South Korea challenged over “rampant discrimination” against gays

Illustrated rainbow pride flag on a white background.

Lesbian, gay, bisexual and trans people in South Korea face “rampant” discrimination.

A coalition of LGBT groups and straight supporters have used tomorrow’s 60th anniversary of the adoption of the Universal Declaration of Human Rights by the United Nations to draw attention to their situation.

They called for protection from discrimination on the grounds of gender identity and sexual orientation.

The Democratic Labour Party, gay men’s rights group Chingusai and Queer Junior, a youth group, are among the members of the Mujigae Alliance.

It has presented a 30-point declaration of LGBT rights, among them the right to privacy at work.

“After the universal declaration, the whole world started to abolish discrimination according to race, sex, nationality, age, religious beliefs, disability and health status,” a Chigusai spokesperson told The Korea Times.

“However, sexual orientation is still one of the taboo sunjects in this country and discrimination is rampant.

“We hope the announcement will enhance people’s understanding toward someone ‘different’ and get them to think about their rights. We are different but equal.”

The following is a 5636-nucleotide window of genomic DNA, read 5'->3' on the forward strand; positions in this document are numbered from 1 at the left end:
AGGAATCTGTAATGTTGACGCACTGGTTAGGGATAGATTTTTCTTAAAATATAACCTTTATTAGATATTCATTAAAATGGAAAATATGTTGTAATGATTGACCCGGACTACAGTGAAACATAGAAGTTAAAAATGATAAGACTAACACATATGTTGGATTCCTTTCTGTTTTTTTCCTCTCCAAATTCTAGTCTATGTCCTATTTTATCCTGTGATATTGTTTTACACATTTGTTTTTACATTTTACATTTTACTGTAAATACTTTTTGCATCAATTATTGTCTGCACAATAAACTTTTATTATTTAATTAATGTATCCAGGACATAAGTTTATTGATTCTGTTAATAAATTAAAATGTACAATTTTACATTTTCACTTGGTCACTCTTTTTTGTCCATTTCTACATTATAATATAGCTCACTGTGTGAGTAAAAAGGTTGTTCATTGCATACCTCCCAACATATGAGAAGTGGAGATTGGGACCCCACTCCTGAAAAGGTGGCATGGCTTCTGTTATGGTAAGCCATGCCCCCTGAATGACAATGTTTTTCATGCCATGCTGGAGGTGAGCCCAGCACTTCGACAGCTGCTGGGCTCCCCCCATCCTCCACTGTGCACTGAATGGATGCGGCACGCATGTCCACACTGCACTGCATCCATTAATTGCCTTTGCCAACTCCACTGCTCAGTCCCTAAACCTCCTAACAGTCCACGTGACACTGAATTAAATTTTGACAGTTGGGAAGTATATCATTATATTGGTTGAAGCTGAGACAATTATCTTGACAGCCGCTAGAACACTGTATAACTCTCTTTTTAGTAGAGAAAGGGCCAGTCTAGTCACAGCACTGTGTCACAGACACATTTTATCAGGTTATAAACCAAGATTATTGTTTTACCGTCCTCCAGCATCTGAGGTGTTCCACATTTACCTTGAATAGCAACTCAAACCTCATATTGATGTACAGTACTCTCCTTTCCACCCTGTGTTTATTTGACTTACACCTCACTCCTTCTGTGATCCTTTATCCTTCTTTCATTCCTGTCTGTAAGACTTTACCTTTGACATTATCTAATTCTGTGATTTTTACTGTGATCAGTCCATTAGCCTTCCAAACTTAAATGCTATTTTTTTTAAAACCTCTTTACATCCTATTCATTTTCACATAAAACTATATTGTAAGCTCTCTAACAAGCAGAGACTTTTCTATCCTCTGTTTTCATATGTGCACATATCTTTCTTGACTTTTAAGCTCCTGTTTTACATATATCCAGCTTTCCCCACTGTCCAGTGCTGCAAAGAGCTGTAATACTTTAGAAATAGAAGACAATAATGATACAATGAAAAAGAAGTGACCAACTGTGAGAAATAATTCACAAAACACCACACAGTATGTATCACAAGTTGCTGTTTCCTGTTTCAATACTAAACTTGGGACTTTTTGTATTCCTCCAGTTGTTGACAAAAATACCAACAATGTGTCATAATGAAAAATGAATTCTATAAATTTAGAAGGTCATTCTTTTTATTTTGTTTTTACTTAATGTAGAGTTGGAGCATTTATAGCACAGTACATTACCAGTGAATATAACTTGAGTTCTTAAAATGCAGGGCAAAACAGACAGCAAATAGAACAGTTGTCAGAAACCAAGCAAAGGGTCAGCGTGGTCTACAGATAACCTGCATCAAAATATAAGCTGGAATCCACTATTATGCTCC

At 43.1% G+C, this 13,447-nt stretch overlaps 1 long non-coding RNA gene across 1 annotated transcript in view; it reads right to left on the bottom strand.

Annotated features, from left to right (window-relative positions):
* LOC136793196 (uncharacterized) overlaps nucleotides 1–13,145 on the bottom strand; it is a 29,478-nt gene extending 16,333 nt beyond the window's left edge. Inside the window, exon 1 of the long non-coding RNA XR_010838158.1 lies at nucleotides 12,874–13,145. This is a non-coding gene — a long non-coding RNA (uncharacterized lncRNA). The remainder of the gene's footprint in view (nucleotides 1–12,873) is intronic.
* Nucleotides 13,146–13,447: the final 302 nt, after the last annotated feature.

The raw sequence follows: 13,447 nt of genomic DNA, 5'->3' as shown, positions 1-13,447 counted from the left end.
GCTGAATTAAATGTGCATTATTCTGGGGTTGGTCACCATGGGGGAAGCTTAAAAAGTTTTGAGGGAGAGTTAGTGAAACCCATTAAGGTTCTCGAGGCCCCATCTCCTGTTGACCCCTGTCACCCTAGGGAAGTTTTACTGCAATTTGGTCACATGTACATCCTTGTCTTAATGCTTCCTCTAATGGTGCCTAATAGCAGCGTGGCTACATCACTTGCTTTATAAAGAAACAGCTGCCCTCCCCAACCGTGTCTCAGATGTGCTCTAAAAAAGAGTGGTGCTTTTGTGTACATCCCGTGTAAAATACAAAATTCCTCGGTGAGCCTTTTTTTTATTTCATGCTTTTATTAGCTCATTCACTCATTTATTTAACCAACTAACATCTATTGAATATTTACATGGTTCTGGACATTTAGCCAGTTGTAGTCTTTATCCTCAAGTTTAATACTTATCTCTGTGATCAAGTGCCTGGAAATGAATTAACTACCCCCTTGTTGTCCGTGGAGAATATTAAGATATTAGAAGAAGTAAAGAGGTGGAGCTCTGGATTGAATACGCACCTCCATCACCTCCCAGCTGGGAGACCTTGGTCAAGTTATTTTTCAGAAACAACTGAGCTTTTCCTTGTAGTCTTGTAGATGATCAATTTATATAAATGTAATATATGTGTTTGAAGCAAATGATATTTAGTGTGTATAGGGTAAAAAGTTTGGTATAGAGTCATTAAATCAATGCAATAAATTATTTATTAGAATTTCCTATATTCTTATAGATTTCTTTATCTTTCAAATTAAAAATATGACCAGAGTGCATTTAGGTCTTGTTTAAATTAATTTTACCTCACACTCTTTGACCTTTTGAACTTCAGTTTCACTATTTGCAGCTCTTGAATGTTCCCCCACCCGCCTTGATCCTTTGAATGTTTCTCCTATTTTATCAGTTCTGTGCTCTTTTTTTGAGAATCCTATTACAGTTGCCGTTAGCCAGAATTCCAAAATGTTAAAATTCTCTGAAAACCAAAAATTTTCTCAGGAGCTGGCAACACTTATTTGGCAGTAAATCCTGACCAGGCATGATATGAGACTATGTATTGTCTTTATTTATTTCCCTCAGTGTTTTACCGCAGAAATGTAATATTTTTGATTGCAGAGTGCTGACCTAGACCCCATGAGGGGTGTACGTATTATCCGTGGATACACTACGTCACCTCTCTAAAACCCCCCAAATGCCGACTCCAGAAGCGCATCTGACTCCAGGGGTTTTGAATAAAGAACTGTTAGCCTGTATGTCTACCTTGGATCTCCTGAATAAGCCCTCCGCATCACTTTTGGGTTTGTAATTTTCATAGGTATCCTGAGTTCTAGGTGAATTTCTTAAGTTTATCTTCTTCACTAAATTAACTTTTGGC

There is no reference to homosexuality in the South Korean Constitution or Civil Penal Code.

However, in practice, discrimination against gay people and censorship against gay websites is fairly common.

Homosexuality has only in recent years gained some acceptance in South Korean society, with its strict Confucian traditions and strong Roman Catholic influence.

Last month the South Korean government asked the constitutional court to confirm the ban on gays serving in the country’s Armed Forces.

Servicemen face a year in jail for homosexual acts. In August a military court asked for a review of the constitutionality of the ban.

All young men in the country are obliged to serve in the military or in the riot police for up to two years and have to take a test at the time of enlistment which includes various questions about their sexual orientation.

South Korea has a standing army of 687,000, the 6th largest in the world, with 4.5m reserve personnel.